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Why sending money to the neediest can boost the US economy

In response to the shock of the COVID-19 pandemic, Congress pumped trillions of dollars into the economy in the form of stimulus checks, expanded unemployment benefits, and targeted spending to bolster specific industries ...

Tracking inequality in real time

UC Berkeley economists have launched a powerful new web tool that allows users to track, almost in real time, how economic growth and public policy affect the distribution of income and wealth among classes in the United ...

Race, not job, predicts economic outcomes for Black households

During the decade-long economic recovery following the Great Recession, Black households lost much more wealth than white families, regardless of class or profession, according to new research from Duke University's Samuel ...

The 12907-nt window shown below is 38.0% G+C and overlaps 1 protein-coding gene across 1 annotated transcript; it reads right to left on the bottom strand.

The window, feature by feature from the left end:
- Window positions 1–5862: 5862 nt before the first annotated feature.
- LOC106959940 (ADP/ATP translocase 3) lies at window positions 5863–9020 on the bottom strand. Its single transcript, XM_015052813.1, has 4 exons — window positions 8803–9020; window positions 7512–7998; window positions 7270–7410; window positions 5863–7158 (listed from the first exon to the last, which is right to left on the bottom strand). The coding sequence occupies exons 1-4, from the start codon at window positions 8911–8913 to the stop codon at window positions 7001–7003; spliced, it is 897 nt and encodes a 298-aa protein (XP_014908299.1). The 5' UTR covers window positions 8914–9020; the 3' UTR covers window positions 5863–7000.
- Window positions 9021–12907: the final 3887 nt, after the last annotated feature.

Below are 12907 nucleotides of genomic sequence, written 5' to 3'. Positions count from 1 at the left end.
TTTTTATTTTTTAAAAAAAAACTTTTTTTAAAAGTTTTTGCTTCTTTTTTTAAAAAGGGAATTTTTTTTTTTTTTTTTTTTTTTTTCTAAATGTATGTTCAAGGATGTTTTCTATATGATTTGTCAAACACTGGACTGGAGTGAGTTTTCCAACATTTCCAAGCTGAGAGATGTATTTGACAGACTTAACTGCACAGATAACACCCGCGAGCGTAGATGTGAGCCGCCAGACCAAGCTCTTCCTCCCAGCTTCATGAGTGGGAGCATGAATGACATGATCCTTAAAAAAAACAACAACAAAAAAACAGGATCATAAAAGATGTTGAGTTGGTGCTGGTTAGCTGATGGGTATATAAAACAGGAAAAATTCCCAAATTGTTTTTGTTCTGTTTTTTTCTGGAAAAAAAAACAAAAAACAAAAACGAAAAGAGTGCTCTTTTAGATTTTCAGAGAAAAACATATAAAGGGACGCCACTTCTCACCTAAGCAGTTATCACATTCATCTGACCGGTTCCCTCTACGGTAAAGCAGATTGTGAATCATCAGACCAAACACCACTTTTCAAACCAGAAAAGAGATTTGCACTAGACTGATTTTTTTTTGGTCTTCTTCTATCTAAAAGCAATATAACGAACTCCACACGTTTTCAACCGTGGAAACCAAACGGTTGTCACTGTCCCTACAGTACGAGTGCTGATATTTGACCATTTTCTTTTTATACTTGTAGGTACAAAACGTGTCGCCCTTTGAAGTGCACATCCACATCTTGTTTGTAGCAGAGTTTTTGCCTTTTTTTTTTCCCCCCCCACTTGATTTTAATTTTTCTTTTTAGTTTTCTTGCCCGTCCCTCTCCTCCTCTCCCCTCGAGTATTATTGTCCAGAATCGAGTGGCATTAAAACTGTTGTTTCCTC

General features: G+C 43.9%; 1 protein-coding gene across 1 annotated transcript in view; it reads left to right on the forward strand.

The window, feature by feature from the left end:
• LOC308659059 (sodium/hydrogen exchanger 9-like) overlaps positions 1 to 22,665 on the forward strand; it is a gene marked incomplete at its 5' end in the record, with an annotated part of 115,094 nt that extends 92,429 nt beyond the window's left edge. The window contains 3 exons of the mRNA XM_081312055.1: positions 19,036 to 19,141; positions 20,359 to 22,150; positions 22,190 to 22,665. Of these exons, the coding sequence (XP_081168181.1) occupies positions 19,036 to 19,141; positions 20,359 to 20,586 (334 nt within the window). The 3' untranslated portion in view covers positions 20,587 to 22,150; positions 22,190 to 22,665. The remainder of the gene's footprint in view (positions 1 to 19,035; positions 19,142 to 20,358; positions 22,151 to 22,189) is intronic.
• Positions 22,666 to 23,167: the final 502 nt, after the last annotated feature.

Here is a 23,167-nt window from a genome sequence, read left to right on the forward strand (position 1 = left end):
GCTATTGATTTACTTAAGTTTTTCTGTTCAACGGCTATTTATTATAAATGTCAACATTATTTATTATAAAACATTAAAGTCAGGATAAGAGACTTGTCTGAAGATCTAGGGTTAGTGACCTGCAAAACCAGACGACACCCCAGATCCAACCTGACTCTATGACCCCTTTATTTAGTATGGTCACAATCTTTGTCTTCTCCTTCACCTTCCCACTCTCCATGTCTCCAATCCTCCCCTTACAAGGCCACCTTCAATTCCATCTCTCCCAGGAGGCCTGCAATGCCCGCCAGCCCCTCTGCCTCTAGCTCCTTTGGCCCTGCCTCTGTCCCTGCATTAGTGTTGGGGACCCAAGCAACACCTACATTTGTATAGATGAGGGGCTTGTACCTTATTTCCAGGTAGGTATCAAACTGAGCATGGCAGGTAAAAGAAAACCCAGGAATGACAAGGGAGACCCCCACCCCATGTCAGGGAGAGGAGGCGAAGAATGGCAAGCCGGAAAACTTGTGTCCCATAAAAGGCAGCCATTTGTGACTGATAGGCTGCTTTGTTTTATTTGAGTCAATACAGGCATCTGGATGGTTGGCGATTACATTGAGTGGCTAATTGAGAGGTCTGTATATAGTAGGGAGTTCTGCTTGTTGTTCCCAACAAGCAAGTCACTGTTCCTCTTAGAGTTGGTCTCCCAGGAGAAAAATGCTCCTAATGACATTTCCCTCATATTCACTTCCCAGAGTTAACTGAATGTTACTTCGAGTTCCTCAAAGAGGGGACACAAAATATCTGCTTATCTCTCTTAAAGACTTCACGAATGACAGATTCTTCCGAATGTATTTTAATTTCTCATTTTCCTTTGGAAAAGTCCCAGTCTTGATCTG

Study on traffic deaths makes strong case for remote work

The COVID-19 pandemic has sparked renewed interest in remote work arrangements, which also could help improve occupational and traffic safety, according to a study by researchers at Florida Atlantic University and the University ...

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In economics, a recession is a general slowdown in economic activity over a sustained period of time, or a business cycle contraction. During recessions, many macroeconomic indicators vary in a similar way. Production as measured by Gross Domestic Product (GDP), employment, investment spending, capacity utilization, household incomes and business profits all fall during recessions.

Governments usually respond to recessions by adopting expansionary macroeconomic policies, such as increasing money supply, increasing government spending and decreasing taxation.

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